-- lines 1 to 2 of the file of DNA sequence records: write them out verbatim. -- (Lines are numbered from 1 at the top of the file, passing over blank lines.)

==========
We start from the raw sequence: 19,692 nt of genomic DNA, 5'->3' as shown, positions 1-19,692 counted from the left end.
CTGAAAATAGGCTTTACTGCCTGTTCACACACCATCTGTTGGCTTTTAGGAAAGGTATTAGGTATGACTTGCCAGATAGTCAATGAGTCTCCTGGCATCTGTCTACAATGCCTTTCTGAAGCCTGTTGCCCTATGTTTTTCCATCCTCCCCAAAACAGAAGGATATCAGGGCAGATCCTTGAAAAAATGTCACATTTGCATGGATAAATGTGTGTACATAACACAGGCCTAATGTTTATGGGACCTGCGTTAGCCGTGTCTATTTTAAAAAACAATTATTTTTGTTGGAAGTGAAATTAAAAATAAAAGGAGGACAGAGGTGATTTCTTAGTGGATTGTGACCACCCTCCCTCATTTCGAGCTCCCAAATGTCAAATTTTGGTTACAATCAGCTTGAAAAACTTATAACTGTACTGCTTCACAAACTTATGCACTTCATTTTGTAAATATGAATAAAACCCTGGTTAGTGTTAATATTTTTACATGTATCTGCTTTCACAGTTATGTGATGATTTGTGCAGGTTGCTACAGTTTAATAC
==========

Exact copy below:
We start from the raw sequence: 19,692 nt of genomic DNA, 5'->3' as shown, positions 1-19,692 counted from the left end.
CTGAAAATAGGCTTTACTGCCTGTTCACACACCATCTGTTGGCTTTTAGGAAAGGTATTAGGTATGACTTGCCAGATAGTCAATGAGTCTCCTGGCATCTGTCTACAATGCCTTTCTGAAGCCTGTTGCCCTATGTTTTTCCATCCTCCCCAAAACAGAAGGATATCAGGGCAGATCCTTGAAAAAATGTCACATTTGCATGGATAAATGTGTGTACATAACACAGGCCTAATGTTTATGGGACCTGCGTTAGCCGTGTCTATTTTAAAAAACAATTATTTTTGTTGGAAGTGAAATTAAAAATAAAAGGAGGACAGAGGTGATTTCTTAGTGGATTGTGACCACCCTCCCTCATTTCGAGCTCCCAAATGTCAAATTTTGGTTACAATCAGCTTGAAAAACTTATAACTGTACTGCTTCACAAACTTATGCACTTCATTTTGTAAATATGAATAAAACCCTGGTTAGTGTTAATATTTTTACATGTATCTGCTTTCACAGTTATGTGATGATTTGTGCAGGTTGCTACAGTTTAATAC